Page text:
Many people are familiar with the different colors of the light spectrum that are optimal for growing during the different stages of plant development. In an earlier blog entry, I discussed how white light was optimal for seed and clone development, violet/blue light (400-500nm) was vital for the vegetation stage, and orange/red light (600-700nm) was vital for the flowering stage.
Many of the spectrum wavelength ranges I mention above are visible to the human eye, but plants require wavelengths above and below the visual spectrum of light that includes ultraviolet (<400nm) and far-red/infrared (>700nm).
Sunlight is electromagnetic radiation, which includes the visible light spectrum, infrared and ultraviolet light. Ultraviolet (UV) light has a shorter wavelength of less than 400nm compared to visible light.
The surface of a plant has photoreceptors that can feel the quantity and quality of light they are being exposed to. When the hotoreceptors sense the presence of UV, the plant produces photomorphogenic responses to the presence of UV radiation. These protective responses include increased production of essential oils and resins. Trichomes are a fine coating of resin glands produced as sunscreen to protect plants from UV radiation.
When plants are exposed to UV, the resin and trichome formation increase. Balance is the key to effective UV use. Using too much or incorrect ratios can harm your plants. However, having a perfect balance will give growers some incredible and useful results.
Did you know that roughly 49.4% of the light that reaches the surface of the earth is what we call infrared (IR) light, or heat radiation?
You see, visible light actually accounts for less than half of the Sun’s radiation. In addition to the wavelengths of light that people are able to see, the Sun also emits light wavelengths that are too short or too long for humans to see, yet we can still feel them. That's IR light.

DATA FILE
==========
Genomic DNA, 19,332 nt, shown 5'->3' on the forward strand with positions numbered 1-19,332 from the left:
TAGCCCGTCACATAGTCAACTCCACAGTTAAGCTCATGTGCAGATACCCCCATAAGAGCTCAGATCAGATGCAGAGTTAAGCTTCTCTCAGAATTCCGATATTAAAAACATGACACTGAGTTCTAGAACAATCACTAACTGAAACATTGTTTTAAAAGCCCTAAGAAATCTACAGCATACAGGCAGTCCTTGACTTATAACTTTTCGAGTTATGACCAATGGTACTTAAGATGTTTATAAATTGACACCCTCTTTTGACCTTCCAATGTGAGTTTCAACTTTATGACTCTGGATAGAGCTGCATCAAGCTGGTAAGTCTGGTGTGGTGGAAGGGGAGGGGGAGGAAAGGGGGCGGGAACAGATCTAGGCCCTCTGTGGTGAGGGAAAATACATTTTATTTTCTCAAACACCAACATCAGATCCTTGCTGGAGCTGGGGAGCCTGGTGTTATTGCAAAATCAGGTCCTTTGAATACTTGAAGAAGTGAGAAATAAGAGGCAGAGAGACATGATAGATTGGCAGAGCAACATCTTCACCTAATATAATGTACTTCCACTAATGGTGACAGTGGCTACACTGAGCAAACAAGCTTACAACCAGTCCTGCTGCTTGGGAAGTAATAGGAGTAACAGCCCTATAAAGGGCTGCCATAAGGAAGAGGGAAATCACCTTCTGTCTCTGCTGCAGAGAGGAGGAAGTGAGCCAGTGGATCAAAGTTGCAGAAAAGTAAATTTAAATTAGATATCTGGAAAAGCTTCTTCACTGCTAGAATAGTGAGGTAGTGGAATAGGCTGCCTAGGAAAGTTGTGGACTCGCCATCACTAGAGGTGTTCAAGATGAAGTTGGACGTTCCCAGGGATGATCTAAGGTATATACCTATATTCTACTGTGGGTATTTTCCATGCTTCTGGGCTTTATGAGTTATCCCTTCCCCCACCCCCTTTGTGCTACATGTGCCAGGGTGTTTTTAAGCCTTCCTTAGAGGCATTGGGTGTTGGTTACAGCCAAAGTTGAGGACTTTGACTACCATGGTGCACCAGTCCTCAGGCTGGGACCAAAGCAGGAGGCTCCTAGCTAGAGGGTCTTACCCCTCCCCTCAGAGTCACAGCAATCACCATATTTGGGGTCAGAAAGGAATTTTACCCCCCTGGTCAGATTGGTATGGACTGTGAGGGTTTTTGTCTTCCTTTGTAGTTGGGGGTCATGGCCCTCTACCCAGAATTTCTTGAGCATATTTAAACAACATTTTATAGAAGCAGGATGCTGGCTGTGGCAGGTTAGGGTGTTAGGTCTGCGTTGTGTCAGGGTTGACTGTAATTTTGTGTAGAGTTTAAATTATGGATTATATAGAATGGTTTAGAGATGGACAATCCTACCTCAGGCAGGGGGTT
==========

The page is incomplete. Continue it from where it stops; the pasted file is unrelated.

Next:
Infrared light is part of the electromagnetic radiation spectrum, where wavelengths are longer than those of visible light. Typically, IR wavelengths range from 700 nanometers to 1 micrometer. These longer wavelengths are one of the main ways that heat is able to be transferred from one source to another. Longer wavelengths of infrared light produce more heat.
In the same way that the Sun is able to emit infrared light that outdoor plants can receive, LED grow lights can also provide IR light for indoor plants. Some growers hesitate to use this light because they believe the heat it provides will harm their plants, but that’s not necessarily true. That’s because grow lights are able to provide the right infrared wavelengths that actually trigger plant growth and aid in photosynthesis.
LEDs are made up of several diodes, some of which are capable of producing IR light. Most LEDs typically only produce visible light like blue and red wavelengths. So in order to emit infrared light, growers need to add infrared emitting diodes.
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Ok, that's all for our topic today. If you are also interested in other grow equipments, welcome to visit our website: ecofarm.ca
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